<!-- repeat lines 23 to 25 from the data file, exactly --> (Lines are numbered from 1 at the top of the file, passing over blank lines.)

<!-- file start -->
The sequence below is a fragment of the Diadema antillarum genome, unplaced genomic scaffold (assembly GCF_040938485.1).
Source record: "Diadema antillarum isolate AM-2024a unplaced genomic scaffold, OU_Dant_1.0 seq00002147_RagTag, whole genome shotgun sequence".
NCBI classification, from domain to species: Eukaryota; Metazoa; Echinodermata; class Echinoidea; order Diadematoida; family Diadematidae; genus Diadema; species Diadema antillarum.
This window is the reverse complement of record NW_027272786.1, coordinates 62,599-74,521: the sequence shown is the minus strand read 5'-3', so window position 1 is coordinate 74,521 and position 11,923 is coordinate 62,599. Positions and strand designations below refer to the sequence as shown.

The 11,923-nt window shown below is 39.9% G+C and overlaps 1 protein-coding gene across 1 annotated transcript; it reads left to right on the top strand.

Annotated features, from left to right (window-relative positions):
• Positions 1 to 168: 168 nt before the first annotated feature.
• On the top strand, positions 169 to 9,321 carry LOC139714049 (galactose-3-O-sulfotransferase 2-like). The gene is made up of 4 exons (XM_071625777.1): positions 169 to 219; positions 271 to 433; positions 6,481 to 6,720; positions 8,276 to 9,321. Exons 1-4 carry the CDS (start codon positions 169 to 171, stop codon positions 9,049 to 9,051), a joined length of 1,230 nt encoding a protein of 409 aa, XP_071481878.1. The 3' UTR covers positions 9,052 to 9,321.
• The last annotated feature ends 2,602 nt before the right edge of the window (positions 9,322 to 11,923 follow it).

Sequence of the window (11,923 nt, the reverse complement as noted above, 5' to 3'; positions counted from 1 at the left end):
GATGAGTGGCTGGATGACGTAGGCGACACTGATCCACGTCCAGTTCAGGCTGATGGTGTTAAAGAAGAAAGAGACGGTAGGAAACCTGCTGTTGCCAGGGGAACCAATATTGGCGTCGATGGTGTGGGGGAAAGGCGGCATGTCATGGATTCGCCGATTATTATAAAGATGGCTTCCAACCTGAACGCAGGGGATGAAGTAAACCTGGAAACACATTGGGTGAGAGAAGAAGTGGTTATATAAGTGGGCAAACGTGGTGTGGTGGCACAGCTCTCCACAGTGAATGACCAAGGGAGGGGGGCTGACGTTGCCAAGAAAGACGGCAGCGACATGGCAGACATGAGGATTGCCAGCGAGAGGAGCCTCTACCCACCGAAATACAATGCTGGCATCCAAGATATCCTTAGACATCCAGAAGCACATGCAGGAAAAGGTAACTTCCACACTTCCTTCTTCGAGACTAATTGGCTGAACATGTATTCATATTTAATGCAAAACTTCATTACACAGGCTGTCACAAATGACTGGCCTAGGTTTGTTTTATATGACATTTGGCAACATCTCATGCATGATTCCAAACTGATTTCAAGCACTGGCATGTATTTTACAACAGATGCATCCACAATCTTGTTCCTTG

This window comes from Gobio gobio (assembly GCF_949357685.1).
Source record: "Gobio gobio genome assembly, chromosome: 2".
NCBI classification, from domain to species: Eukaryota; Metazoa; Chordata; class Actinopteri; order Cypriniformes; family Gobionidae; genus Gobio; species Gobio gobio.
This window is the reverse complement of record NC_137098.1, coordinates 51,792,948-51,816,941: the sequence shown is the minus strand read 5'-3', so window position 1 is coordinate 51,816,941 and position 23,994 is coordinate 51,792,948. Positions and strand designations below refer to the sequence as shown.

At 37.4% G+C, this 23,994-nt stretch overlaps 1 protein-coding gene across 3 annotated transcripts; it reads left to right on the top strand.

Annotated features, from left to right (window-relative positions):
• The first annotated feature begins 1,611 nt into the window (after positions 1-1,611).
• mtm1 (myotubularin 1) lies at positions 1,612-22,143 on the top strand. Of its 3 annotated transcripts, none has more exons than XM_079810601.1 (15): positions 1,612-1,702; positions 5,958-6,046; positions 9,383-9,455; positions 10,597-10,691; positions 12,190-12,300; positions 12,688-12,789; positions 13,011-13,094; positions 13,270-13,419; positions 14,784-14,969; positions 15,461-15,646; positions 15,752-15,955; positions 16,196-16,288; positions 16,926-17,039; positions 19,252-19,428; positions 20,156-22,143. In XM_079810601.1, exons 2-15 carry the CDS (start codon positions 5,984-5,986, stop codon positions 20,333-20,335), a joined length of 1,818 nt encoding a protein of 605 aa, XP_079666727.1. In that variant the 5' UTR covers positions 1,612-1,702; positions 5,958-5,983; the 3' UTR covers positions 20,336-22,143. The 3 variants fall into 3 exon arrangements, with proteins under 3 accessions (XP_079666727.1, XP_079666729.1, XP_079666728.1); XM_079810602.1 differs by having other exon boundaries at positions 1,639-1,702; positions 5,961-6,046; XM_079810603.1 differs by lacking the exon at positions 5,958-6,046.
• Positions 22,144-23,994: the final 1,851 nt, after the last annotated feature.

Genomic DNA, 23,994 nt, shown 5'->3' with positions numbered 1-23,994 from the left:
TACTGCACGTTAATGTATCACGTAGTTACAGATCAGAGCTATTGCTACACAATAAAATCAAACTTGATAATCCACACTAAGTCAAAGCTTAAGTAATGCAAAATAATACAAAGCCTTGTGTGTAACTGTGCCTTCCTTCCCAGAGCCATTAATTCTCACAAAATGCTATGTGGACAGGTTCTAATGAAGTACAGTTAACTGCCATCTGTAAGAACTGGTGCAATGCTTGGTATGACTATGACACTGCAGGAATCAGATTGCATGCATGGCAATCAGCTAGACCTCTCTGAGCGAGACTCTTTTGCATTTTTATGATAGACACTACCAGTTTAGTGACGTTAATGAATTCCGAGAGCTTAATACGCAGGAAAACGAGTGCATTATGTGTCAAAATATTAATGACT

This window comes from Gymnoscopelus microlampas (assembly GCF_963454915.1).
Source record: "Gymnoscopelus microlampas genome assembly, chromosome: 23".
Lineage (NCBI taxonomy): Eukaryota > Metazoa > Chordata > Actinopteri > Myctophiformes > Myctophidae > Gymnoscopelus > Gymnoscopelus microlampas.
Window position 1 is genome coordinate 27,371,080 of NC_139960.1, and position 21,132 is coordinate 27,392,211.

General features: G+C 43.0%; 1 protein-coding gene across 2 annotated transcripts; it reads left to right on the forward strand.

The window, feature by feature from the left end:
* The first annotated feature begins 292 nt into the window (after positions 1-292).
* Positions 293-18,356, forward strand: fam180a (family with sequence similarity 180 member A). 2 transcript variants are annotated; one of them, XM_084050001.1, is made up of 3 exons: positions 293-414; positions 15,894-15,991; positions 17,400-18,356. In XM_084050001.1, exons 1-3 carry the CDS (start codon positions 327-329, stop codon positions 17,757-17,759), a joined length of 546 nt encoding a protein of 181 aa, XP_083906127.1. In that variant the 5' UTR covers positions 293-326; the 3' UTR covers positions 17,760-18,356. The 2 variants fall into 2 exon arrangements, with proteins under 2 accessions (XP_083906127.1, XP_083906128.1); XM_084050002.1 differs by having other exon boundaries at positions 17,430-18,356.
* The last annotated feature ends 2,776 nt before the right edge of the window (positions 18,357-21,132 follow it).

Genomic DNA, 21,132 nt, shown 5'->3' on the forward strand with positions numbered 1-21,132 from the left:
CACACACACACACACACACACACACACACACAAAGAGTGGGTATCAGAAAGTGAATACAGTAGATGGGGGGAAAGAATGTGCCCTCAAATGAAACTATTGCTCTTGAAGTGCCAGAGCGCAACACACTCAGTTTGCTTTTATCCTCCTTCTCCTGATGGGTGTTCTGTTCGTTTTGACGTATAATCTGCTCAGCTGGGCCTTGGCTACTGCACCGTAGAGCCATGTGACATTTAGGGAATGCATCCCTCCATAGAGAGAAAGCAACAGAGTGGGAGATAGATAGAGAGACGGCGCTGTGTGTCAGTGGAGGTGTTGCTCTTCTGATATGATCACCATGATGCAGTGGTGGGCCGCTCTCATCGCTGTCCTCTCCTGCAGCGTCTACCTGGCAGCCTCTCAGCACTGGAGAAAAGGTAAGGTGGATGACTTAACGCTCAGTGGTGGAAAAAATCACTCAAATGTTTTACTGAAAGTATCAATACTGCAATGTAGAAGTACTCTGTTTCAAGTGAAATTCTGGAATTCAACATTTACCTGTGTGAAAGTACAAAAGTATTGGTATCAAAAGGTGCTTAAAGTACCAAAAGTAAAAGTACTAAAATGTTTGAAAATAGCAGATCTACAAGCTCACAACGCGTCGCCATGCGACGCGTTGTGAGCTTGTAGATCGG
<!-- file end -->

This window comes from Gymnoscopelus microlampas (assembly GCF_963454915.1).
Source record: "Gymnoscopelus microlampas genome assembly, chromosome: 23".
Lineage (NCBI taxonomy): Eukaryota > Metazoa > Chordata > Actinopteri > Myctophiformes > Myctophidae > Gymnoscopelus > Gymnoscopelus microlampas.